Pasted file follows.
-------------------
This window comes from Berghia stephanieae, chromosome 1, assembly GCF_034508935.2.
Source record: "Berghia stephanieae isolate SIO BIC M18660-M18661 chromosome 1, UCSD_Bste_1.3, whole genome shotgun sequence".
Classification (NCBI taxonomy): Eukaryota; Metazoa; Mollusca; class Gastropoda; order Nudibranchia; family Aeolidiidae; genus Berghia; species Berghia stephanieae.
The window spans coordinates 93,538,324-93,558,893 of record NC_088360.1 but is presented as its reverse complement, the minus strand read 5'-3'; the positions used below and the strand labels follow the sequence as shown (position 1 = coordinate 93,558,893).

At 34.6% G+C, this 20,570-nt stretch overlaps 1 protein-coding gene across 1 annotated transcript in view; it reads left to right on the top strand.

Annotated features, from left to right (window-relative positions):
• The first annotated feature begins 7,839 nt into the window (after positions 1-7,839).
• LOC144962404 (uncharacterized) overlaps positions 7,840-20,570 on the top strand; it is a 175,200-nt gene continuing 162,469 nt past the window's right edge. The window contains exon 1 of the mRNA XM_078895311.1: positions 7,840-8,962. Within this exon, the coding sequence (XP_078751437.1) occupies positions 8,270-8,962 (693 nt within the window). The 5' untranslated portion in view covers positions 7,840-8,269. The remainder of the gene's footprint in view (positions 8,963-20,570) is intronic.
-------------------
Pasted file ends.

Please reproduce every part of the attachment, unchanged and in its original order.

This window comes from Berghia stephanieae, chromosome 1, assembly GCF_034508935.2.
Source record: "Berghia stephanieae isolate SIO BIC M18660-M18661 chromosome 1, UCSD_Bste_1.3, whole genome shotgun sequence".
Classification (NCBI taxonomy): Eukaryota; Metazoa; Mollusca; class Gastropoda; order Nudibranchia; family Aeolidiidae; genus Berghia; species Berghia stephanieae.
The window spans coordinates 93,538,324-93,558,893 of record NC_088360.1 but is presented as its reverse complement, the minus strand read 5'-3'; the positions used below and the strand labels follow the sequence as shown (position 1 = coordinate 93,558,893).

At 34.6% G+C, this 20,570-nt stretch overlaps 1 protein-coding gene across 1 annotated transcript in view; it reads left to right on the top strand.

Annotated features, from left to right (window-relative positions):
• The first annotated feature begins 7,839 nt into the window (after positions 1-7,839).
• LOC144962404 (uncharacterized) overlaps positions 7,840-20,570 on the top strand; it is a 175,200-nt gene continuing 162,469 nt past the window's right edge. The window contains exon 1 of the mRNA XM_078895311.1: positions 7,840-8,962. Within this exon, the coding sequence (XP_078751437.1) occupies positions 8,270-8,962 (693 nt within the window). The 5' untranslated portion in view covers positions 7,840-8,269. The remainder of the gene's footprint in view (positions 8,963-20,570) is intronic.